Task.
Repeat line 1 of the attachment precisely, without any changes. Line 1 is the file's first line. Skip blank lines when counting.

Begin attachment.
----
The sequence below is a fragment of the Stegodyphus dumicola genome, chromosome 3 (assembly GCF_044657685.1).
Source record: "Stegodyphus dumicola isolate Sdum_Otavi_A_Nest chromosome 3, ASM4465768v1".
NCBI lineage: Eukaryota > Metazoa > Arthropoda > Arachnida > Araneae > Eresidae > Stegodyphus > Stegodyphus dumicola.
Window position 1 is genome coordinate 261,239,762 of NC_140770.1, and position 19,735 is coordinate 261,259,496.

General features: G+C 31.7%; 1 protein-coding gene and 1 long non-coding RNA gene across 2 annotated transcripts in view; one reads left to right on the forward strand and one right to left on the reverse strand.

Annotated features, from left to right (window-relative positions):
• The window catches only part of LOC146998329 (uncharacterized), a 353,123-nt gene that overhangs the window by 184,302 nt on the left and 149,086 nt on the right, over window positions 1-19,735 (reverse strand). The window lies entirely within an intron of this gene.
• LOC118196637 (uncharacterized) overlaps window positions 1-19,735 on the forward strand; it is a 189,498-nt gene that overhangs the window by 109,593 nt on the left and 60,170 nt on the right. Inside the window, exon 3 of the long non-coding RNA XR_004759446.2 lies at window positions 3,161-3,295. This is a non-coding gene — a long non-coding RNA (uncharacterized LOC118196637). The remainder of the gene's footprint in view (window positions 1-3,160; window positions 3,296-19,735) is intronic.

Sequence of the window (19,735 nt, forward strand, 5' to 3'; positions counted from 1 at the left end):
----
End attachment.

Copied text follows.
The sequence below is a fragment of the Stegodyphus dumicola genome, chromosome 3 (assembly GCF_044657685.1).